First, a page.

(CNN)Two police officers killed, another weekend of severe weather and did Saudi Arabia's king snub the President?
5 things to know for your New Day -- Monday, May 11
It's Monday, and here are five things to know for your New Day.
Fatal stop: What started out as a routine traffic stop ended up with two Hattiesburg, Mississippi, police offcers shot dead. Four suspects have been arrested in the slayings and a community is reeling as it deals with the loss. Officers Benjamin Deen and Liquori Tate were killed during the traffic stop Saturday evening. The suspects stole a police cruiser and used it as a getaway car, police said. Hattiesburg Mayor Johnny DuPree said a vigil for the two officers is planned for today. "We're going to grieve together through this," DuPree said.
Tough weekend: Sunday capped off a wild weekend of weather across the nation's mid-section and part of the South. Yesterday, tornadoes and storms hit parts of South Dakota and Iowa, where the winds ripped off part of the roof of a high school in Lake City. About 100 people were in the school at the time for a special event but none of them was injured. Flood rescues were underway yesterday just outside the Dallas-Fort Worth area. Aerial images showed severe flooding and people being hoisted up, then carried to safety in a helicopter. The threat moves east today, including to the cities of Cleveland, Houston and Memphis, Tennessee.
A snub?: Saudi Arabia's King Salman bin Abdulaziz Al Saud won't attend President Obama's meeting with Arab leaders from the Gulf Cooperation Council this week. Some observers see the announcement, coming days before the meetings begin, as a snub of the President. But Saudi Arabia said the King's change in plans was due primarily the scheduled humanitarian ceasefire in Yemen. Saudi Arabia has been leading a coalition launching air strikes against Houthi rebels who have gained control of much of Yemen. The White House is downplaying the significance of the change.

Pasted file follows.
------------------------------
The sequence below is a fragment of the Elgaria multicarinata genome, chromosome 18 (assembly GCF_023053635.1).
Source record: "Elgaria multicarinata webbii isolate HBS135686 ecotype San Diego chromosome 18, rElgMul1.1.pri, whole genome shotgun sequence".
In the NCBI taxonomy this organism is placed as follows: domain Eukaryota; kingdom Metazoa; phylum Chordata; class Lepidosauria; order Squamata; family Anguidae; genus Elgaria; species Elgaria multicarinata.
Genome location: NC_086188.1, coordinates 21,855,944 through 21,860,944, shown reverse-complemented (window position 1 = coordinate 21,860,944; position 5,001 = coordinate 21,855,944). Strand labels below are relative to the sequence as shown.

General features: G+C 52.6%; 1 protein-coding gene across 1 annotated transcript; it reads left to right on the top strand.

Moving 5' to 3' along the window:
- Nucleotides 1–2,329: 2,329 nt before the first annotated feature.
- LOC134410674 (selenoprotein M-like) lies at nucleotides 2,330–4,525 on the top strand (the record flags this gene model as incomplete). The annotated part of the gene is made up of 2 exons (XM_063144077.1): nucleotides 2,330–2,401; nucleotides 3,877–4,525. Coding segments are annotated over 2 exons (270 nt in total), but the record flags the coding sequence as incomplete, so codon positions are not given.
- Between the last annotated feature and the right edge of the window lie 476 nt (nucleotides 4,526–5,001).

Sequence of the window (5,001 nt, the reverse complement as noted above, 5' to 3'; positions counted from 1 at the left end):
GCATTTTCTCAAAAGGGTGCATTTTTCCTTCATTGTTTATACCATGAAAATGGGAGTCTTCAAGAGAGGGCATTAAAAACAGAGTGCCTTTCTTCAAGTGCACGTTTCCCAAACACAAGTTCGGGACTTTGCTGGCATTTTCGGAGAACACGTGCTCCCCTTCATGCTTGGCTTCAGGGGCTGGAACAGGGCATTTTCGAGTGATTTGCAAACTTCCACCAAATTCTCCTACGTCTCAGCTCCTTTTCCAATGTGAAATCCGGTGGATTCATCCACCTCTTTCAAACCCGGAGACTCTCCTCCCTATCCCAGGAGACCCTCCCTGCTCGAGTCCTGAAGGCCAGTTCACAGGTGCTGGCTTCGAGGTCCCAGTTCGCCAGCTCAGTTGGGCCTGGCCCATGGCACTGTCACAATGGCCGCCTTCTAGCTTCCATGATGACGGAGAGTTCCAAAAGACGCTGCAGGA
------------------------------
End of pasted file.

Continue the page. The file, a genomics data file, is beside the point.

'Not feeling well': Jimmy Carter cut short a trip to Guyana; a statement from the Carter Center said the 90-year-old former president "was not feeling well." No other details were given about his health and he was expected to return to Atlanta on Sunday. Carter was in the South American country to observe its upcoming election. Carter has traveled around the world as part of his post-presidency work, which includes helping to monitor elections. The vote in Guyana marks the 100th overseas election the Carter Center has observed.
I'm sorry: The director of a Georgia school apologized this weekend for calling out "all the black people" during a graduation ceremony. Nancy Gordeuk, director of TNT Academy, said emotions "got the best of me." Gordeuk said she had prematurely ended the graduation before the valedictorian's speech and people started to leave. She made the remark -- "Look who's leaving, all the black people" -- as she was trying to get people to sit back down. The video spread through social media over the weekend, prompting outraged calls for Gordeuk to lose her job.
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